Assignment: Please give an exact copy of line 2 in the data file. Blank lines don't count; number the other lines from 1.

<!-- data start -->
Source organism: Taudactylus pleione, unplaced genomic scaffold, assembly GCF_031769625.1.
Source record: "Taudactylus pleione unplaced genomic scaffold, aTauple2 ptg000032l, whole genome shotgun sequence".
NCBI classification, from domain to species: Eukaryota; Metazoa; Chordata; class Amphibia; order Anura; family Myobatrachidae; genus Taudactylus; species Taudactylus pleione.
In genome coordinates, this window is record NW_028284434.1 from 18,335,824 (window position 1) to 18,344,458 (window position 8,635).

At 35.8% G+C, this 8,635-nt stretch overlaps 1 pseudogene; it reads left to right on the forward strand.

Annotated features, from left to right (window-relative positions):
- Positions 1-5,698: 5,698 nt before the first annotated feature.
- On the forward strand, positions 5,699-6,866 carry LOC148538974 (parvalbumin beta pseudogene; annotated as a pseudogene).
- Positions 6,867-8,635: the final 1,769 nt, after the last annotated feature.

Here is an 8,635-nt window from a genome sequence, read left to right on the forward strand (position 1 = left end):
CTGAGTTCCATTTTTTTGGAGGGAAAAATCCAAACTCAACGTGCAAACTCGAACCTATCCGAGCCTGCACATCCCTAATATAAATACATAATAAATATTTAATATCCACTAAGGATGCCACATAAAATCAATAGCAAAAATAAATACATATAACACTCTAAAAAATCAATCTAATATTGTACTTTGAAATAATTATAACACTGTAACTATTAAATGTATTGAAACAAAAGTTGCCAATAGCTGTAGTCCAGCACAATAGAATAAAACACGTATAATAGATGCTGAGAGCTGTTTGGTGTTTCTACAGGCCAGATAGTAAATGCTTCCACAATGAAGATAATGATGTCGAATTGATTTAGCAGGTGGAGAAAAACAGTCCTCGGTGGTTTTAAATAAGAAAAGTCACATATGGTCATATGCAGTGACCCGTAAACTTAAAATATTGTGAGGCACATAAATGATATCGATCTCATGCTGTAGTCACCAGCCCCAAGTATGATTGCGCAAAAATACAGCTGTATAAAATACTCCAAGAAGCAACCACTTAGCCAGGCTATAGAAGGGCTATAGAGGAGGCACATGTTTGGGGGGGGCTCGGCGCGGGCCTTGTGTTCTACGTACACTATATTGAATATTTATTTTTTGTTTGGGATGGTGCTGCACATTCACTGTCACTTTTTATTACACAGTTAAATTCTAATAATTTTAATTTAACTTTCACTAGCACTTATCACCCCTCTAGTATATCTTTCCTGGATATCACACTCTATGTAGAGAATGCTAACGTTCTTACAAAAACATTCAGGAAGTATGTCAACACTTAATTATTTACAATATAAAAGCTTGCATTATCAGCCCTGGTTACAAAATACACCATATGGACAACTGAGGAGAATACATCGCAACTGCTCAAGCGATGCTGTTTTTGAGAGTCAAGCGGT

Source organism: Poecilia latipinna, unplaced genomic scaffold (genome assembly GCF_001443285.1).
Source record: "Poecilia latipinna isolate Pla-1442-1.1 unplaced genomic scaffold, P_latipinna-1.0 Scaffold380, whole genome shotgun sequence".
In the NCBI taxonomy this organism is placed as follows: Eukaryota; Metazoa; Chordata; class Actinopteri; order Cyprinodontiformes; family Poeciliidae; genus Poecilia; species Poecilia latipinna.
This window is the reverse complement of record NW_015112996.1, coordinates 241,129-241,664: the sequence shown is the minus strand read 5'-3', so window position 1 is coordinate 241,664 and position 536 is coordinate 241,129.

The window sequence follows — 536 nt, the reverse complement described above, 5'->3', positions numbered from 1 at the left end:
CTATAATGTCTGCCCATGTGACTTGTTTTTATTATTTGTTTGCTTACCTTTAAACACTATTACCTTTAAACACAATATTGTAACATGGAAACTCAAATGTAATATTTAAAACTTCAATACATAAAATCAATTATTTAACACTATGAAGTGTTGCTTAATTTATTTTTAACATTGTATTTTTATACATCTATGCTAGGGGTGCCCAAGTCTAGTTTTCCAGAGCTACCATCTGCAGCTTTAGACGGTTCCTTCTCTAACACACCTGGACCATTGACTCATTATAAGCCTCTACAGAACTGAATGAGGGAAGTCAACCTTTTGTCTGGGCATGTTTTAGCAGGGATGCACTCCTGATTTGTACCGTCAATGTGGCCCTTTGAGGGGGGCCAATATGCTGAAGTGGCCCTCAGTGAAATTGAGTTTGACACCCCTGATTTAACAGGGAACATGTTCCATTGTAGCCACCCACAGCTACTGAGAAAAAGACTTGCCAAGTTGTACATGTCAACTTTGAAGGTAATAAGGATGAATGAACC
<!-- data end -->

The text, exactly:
Source record: "Taudactylus pleione unplaced genomic scaffold, aTauple2 ptg000032l, whole genome shotgun sequence".